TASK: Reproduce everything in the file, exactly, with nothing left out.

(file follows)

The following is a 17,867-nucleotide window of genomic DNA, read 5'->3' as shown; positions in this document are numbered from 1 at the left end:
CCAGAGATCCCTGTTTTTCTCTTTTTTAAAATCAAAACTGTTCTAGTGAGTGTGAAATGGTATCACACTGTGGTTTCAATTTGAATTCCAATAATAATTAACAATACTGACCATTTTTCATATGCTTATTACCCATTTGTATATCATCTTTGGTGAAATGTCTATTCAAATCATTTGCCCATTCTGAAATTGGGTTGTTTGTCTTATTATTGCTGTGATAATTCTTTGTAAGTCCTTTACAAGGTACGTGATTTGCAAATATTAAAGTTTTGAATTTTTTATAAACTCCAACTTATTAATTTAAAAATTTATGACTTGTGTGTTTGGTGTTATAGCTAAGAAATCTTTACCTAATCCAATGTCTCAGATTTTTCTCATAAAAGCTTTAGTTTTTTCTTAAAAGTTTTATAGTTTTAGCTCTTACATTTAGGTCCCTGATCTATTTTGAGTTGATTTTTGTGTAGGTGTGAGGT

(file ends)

The following is a 17,867-nucleotide window of genomic DNA, read 5'->3' as shown; positions in this document are numbered from 1 at the left end:
CCAGAGATCCCTGTTTTTCTCTTTTTTAAAATCAAAACTGTTCTAGTGAGTGTGAAATGGTATCACACTGTGGTTTCAATTTGAATTCCAATAATAATTAACAATACTGACCATTTTTCATATGCTTATTACCCATTTGTATATCATCTTTGGTGAAATGTCTATTCAAATCATTTGCCCATTCTGAAATTGGGTTGTTTGTCTTATTATTGCTGTGATAATTCTTTGTAAGTCCTTTACAAGGTACGTGATTTGCAAATATTAAAGTTTTGAATTTTTTATAAACTCCAACTTATTAATTTAAAAATTTATGACTTGTGTGTTTGGTGTTATAGCTAAGAAATCTTTACCTAATCCAATGTCTCAGATTTTTCTCATAAAAGCTTTAGTTTTTTCTTAAAAGTTTTATAGTTTTAGCTCTTACATTTAGGTCCCTGATCTATTTTGAGTTGATTTTTGTGTAGGTGTGAGGT